What role did Eric Holder play in these escapades? During the 2008 presidential campaign, Holder repeated to audiences, including once in my hearing, that the Justice Department would tread lightly on the First Amendment rights of reporters. Subpoenas issued against reporters would need the attorney general’s approval, he pledged. So did Holder approve the Department’s secret seizure of Risen’s personal records?
The Justice Department is telling us that it has weighed the people’s right to know, embodied in the Constitution, against the right of senior CIA officials not to be embarrassed through the public disclosures of their mistakes, a right which has no legal basis whatsoever. Guess which “right” always comes out on top?
Glenn Greenwald has a good take on the same developments here.
More from Scott Horton:
Conversation — March 30, 2016, 3:44 pm
Joseph Hickman discusses his new book, The Burn Pits, which tells the story of thousands of U.S. soldiers who, after returning from Iraq and Afghanistan, have developed rare cancers and respiratory diseases.
i. stand with israel
I listen to a lot of conservative talk radio. Confident masculine voices telling me the enemy is everywhere and victory is near — I often find it affirming: there’s a reason I don’t think that way. Last spring, many right-wing commentators made much of a Bloomberg poll that asked Americans, “Are you more sympathetic to Netanyahu or Obama?” Republicans picked the Israeli prime minister over their own president, 67 to 16 percent. There was a lot of affected shock that things had come to this. Rush Limbaugh said of Netanyahu that he wished “we had this kind of forceful moral, ethical clarity leading our own country”; Mark Levin described him as “the leader of the free world.” For a few days there I yelled quite a bit in my car.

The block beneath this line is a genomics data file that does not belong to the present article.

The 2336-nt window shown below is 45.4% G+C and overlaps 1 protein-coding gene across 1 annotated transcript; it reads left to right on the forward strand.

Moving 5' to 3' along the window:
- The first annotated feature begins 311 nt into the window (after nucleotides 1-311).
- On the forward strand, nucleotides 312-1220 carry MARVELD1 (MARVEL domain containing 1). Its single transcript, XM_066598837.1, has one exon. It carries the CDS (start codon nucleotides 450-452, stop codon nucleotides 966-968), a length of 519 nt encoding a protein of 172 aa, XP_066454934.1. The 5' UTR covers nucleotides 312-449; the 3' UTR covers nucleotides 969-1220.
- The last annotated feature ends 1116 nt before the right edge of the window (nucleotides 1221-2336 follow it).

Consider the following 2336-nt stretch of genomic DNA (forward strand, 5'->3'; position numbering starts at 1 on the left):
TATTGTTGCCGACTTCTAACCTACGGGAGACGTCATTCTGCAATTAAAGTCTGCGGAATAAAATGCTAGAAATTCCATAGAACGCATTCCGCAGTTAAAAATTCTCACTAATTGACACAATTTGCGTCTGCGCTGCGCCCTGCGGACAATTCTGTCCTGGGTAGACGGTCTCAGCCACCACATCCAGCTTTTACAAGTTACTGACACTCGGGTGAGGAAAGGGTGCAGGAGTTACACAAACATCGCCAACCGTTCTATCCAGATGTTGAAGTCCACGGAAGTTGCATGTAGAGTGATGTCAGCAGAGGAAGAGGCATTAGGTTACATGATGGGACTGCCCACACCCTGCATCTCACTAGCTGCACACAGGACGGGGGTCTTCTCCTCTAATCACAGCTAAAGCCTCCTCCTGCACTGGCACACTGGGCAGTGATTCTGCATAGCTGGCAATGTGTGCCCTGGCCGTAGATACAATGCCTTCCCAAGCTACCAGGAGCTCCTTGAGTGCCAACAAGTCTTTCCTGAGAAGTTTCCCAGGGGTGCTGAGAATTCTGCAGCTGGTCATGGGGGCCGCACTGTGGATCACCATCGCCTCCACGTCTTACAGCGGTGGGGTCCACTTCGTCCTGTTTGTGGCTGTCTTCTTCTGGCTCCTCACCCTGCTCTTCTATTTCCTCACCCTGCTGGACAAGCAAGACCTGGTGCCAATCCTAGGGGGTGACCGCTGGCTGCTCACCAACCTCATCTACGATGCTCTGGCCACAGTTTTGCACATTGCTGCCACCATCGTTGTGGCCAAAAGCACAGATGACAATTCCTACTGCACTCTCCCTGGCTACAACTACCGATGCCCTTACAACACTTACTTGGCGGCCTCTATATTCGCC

The one conservative radio show I do find myself enjoying is hosted by Dennis Prager. At the Thanksgiving dinner of American radio personalities (Limbaugh is your jittery brother-in-law, Michael Savage is your racist uncle, Hugh Hewitt is Hugh Hewitt) Dennis Prager is the turkey-carving patriarch trying to keep the conversation moderately high-minded. While Prager obviously doesn’t like liberals — “The gaps between the left and right on almost every issue that matters are in fact unbridgeable,” he has said — he often invites them onto his show for debate, which is rare among right-wing hosts. Yet his gently exasperated take on the Obama–Netanyahu matchup was among the least charitable: “Those who do not confront evil resent those who do.”
Average number of Americans who are injured by chain saws each year:
A farmer in Kenya bit a python who tried to eat him.
A former prison in Philadelphia that has served as a horror-movie set was being prepared as a detention center for protesters arrested at the upcoming Democratic National Convention, and presumptive Republican presidential nominee Donald Trump fired his campaign manager.
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“Matt was happy enough to sustain himself on the detritus of a world he saw as careening toward self-destruction, and equally happy to scam a government he despised. 'I’m glad everyone’s so wasteful,' he told me. 'It supports my lifestyle.'”